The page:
It follows that there are two basic strategies of dealing with the inflation. Either we can create enough goods and services to satisfy demand, or we can impoverish the American people so they can’t afford them anymore. The latter strategy is explicitly what the Fed is doing. High interest rates make it more expensive for people to get home mortgages and for businesses to invest, which causes mass layoffs, and thus less spending and fewer price rises. And this doesn’t just happen in the U.S.: The developing world relies heavily on dollar credit, and sure enough throughout Latin America, Africa and Asia the Fed’s hikes are seen as likely biting hard into poor economies.
Make no mistake, this could “work” in terms of reining in prices, though it might take several years. When then-Fed Chair Paul Volcker strangled the economy in the 1980s, he did so while pronouncing that “the standard of living of the average American has to decline.” Eventually inflation did come down — but today, it would come at the cost of not only prolonged high unemployment, but also perpetuating the post-2008 investment drought that is at the root of half our current price problems in the first place.
Other businesses that invested in new capacity now risk being bankrupted by the costs of idle facilities or unsold inventory.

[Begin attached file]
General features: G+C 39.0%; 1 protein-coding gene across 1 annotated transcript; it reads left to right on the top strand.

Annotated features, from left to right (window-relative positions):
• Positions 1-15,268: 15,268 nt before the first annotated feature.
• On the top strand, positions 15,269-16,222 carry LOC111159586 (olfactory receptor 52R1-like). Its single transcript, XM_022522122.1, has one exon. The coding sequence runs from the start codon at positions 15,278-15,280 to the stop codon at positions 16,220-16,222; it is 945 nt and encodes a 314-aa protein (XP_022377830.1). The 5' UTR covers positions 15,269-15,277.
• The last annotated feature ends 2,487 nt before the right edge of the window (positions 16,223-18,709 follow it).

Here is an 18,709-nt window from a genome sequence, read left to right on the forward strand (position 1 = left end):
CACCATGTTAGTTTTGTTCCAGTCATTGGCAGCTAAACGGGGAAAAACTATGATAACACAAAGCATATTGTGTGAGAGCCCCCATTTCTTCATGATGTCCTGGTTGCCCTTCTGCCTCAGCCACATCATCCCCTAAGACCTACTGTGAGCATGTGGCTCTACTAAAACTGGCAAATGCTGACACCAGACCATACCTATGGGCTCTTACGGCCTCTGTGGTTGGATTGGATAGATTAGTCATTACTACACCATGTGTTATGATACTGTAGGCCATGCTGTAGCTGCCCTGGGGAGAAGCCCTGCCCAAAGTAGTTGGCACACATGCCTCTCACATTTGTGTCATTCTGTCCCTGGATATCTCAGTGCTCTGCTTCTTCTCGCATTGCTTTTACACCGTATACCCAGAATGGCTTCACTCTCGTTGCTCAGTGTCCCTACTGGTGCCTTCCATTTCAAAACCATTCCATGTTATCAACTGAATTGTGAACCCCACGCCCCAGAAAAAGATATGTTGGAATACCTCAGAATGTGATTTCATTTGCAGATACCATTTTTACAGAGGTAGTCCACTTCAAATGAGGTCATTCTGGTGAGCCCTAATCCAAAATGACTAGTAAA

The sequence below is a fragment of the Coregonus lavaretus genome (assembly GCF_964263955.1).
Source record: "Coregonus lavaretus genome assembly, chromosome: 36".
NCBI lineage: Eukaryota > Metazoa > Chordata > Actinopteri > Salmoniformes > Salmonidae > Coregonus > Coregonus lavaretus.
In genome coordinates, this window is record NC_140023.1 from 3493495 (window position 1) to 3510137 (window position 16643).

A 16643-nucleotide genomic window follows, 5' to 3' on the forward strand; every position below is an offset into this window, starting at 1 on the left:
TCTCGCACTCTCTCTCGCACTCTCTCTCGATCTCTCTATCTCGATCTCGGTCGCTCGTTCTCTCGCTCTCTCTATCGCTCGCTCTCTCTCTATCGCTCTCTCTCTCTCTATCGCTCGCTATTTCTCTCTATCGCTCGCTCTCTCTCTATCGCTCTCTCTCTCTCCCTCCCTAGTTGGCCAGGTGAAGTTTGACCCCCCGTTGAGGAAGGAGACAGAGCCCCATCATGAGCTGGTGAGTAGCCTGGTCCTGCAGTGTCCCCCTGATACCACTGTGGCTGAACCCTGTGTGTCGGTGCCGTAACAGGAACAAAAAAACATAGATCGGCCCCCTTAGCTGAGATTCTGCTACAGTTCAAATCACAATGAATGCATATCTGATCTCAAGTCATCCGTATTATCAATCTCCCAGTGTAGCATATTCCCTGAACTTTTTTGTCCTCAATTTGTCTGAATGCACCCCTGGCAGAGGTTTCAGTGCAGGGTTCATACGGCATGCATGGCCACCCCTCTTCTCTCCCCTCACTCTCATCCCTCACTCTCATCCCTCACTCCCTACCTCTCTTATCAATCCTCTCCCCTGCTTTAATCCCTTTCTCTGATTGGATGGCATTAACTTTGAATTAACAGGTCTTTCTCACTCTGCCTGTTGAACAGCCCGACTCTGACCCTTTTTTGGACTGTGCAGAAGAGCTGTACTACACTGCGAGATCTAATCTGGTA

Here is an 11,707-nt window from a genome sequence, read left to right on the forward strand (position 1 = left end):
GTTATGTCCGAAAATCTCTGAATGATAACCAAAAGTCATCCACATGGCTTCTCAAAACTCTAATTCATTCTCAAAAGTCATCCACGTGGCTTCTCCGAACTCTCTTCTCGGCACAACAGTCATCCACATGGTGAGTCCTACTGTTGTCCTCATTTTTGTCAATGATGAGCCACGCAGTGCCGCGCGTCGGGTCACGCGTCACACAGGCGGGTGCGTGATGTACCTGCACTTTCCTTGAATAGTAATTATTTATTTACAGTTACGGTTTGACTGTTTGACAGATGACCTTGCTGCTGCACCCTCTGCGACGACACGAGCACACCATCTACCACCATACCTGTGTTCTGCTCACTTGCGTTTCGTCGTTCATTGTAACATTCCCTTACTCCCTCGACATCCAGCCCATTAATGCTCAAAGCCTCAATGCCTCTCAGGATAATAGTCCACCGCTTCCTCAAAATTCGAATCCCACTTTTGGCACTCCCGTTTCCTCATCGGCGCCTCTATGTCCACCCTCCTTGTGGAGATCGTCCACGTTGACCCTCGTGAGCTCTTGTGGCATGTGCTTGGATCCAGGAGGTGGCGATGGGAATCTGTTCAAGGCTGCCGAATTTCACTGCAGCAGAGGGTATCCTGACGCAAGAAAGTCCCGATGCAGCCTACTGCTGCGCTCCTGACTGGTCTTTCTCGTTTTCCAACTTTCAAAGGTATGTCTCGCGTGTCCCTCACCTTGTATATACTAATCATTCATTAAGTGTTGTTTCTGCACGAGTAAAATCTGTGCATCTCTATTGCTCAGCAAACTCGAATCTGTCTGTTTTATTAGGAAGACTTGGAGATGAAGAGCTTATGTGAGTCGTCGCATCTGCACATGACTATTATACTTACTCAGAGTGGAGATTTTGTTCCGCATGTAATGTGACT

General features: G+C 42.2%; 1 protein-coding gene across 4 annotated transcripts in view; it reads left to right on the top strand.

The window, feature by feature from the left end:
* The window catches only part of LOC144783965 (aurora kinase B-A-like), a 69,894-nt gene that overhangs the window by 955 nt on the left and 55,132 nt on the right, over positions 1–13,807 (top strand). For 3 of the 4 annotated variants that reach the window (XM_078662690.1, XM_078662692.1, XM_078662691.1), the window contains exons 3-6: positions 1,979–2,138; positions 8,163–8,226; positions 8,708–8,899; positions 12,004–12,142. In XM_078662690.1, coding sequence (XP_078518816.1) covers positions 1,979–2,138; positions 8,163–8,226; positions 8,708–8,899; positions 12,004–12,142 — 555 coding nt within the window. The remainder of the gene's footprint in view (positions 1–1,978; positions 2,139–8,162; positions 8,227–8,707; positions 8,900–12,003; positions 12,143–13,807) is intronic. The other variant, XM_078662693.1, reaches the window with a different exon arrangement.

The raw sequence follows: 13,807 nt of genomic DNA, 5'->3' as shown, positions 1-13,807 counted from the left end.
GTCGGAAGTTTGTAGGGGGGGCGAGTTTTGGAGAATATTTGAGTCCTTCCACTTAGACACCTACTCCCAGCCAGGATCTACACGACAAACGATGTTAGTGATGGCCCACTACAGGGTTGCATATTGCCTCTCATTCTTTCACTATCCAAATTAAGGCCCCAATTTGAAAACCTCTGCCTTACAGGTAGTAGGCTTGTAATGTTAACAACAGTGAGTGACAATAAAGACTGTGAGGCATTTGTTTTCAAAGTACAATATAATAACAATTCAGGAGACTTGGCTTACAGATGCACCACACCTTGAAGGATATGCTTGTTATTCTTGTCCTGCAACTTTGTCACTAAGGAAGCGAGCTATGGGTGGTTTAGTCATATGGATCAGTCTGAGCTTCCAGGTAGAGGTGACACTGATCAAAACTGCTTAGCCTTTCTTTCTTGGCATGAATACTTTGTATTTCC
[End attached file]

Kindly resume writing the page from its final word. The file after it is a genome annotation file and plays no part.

On the rent question, America is not even close to building enough homes to make up for the post-2008 collapse in construction — but now thanks to the Fed, home sales and new home starts are plummeting. As John Maynard Keynes biographer Zach Carter pointed out in a recent speech: “Ask yourself: If the goal is lower rent, should we a) build more houses, or b) indiscriminately fire a large number of people from their jobs? The latter is the serious contention of this newly revived austerity brigade.” Other businesses that invested in new capacity now risk being bankrupted by the costs of idle facilities or unsold inventory.
Luckily, there are reasons to think that the worst supply problems are already behind us. The prices of wheat, corn, aluminum, oil and most other commodities have already fallen considerably from their post-invasion peak. Ukraine and Russia have reached a United Nations-brokered agreement to allow shipments of grain to proceed. The U.S. labor market has clearly softened over the last couple months, and wages are not keeping up with inflation — unfortunate for workers, of course, but implying that there is no spiral of wage increases driving price increases. If the Fed simply stands pat for a few more months, there’s a good chance prices will calm down without any need for a recession, sparing both businesses and workers alike from undue hardship.
Ryan Cooper is managing editor at The American Prospect. His work has appeared in The Nation, The New Republic and The Washington Post. He is the author of the book “How Are You Going to Pay for That: Smart Answers to the Dumbest Question in Politics.”